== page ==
With all eyes on POTUS and his long-awaited jobs speech, first-lady Michelle Obama's campaign against childhood obesity could be easily overlooked. A team of researchers from the University of Michigan have been keeping a close eye on the program, however, evaluating how on target it is in meeting its 2030 goal: to solve the epidemic of childhood obesity and return the country to it's pre-1970s rate of 5 percent.
In a recent University of Michigan study, published online in Obesity Journal, researchers evaluated the balance of prevention and treatment required to achieve The White House Task Force on Childhood Obesity's goal.
Researchers concluded that the emphasis needs to be placed on both prevention and treatment, the latter of which they feel has been overlooked, especially among minorities. “Effective treatment strategies, particularly targeted to minority children, are especially needed,” says Joyce M. Lee, M.D., M.P.H., assistant professor of pediatrics and communicable diseases at the U-M Medical School and lead author of the study. “There is a lot of discussion about obesity prevention for children. That’s certainly important, but it’s not the whole story. Because so many children are already obese, there need to be greater efforts focused on treatment if we’re going to have success,” she said in a news release.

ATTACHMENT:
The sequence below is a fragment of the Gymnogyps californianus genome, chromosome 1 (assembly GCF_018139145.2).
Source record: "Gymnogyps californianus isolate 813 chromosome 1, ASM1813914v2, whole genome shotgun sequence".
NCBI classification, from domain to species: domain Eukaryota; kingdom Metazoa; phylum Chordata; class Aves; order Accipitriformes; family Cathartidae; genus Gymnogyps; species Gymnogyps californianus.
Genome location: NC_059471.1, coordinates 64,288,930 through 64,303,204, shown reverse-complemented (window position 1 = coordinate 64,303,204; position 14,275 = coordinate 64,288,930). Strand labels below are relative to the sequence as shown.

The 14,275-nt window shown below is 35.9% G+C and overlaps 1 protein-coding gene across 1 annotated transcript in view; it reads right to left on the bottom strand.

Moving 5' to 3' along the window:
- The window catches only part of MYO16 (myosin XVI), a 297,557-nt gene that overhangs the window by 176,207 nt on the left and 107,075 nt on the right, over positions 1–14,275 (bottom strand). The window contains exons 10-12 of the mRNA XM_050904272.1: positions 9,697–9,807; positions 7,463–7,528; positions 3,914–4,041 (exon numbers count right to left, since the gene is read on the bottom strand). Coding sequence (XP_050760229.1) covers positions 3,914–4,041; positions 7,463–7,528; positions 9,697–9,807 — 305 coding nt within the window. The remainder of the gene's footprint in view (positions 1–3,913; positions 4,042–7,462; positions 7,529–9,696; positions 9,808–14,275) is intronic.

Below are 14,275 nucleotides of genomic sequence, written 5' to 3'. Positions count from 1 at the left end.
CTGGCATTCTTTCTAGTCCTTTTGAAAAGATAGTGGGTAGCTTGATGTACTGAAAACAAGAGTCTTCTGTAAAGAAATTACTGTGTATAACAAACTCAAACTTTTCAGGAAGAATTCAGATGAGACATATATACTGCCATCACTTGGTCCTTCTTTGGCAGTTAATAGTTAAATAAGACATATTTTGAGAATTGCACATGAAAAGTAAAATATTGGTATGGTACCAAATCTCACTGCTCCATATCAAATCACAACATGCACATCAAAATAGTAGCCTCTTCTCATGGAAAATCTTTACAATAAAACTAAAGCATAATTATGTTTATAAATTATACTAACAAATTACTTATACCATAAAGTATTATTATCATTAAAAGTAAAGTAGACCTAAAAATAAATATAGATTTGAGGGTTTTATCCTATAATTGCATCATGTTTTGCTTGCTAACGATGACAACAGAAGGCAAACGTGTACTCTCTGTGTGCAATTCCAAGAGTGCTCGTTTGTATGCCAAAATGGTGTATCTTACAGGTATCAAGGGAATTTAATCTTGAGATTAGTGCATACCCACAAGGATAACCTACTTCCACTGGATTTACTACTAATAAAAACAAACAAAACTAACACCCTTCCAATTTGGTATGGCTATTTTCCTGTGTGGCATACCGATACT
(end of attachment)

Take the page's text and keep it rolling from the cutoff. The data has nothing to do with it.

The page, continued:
Rates of childhood obesity in the U.S. are much higher for minority children, with 20 percent of black and Mexican-American children affected, compared with just 15 percent for white children. Because the burden of obesity is already so high, prevention strategies alone will not help the task force reach its goal, the study concludes.
Financial barriers to treatment are largely to blame for the disparity. "Only ten states cover obesity-related nutritional and behavioral therapy offered through programs like Medicaid," the release noted. But there is a glimmer of hope, according to Lee. "The Health Care Reform Bill passed in 2010 may play an important role for providing coverage for obese children, as it will require new health plans to cover obesity screening and counseling for children,” she says.